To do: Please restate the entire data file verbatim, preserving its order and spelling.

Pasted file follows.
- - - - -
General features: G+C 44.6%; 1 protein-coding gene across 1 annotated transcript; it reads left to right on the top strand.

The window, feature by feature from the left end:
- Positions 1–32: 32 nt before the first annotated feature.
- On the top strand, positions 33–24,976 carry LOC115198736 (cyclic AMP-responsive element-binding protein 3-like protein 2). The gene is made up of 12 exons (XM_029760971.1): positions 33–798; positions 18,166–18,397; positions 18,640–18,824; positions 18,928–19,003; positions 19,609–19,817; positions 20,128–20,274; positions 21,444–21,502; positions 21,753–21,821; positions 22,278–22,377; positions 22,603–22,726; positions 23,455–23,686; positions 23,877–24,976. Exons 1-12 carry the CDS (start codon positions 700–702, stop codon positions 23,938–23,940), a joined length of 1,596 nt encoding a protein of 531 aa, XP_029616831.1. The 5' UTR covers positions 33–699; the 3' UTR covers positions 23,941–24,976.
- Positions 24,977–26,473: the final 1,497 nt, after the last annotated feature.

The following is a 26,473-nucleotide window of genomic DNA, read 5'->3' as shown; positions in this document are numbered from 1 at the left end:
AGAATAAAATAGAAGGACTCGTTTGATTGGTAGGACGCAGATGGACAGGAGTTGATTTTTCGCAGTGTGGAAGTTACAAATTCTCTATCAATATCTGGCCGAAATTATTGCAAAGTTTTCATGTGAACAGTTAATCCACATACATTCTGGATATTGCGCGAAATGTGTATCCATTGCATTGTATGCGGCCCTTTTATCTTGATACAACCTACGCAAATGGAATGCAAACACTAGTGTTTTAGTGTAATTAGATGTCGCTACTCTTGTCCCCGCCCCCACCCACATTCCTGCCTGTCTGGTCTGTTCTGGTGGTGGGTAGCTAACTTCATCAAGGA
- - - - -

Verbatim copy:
General features: G+C 44.6%; 1 protein-coding gene across 1 annotated transcript; it reads left to right on the top strand.

The window, feature by feature from the left end:
- Positions 1–32: 32 nt before the first annotated feature.
- On the top strand, positions 33–24,976 carry LOC115198736 (cyclic AMP-responsive element-binding protein 3-like protein 2). The gene is made up of 12 exons (XM_029760971.1): positions 33–798; positions 18,166–18,397; positions 18,640–18,824; positions 18,928–19,003; positions 19,609–19,817; positions 20,128–20,274; positions 21,444–21,502; positions 21,753–21,821; positions 22,278–22,377; positions 22,603–22,726; positions 23,455–23,686; positions 23,877–24,976. Exons 1-12 carry the CDS (start codon positions 700–702, stop codon positions 23,938–23,940), a joined length of 1,596 nt encoding a protein of 531 aa, XP_029616831.1. The 5' UTR covers positions 33–699; the 3' UTR covers positions 23,941–24,976.
- Positions 24,977–26,473: the final 1,497 nt, after the last annotated feature.

The following is a 26,473-nucleotide window of genomic DNA, read 5'->3' as shown; positions in this document are numbered from 1 at the left end:
AGAATAAAATAGAAGGACTCGTTTGATTGGTAGGACGCAGATGGACAGGAGTTGATTTTTCGCAGTGTGGAAGTTACAAATTCTCTATCAATATCTGGCCGAAATTATTGCAAAGTTTTCATGTGAACAGTTAATCCACATACATTCTGGATATTGCGCGAAATGTGTATCCATTGCATTGTATGCGGCCCTTTTATCTTGATACAACCTACGCAAATGGAATGCAAACACTAGTGTTTTAGTGTAATTAGATGTCGCTACTCTTGTCCCCGCCCCCACCCACATTCCTGCCTGTCTGGTCTGTTCTGGTGGTGGGTAGCTAACTTCATCAAGGA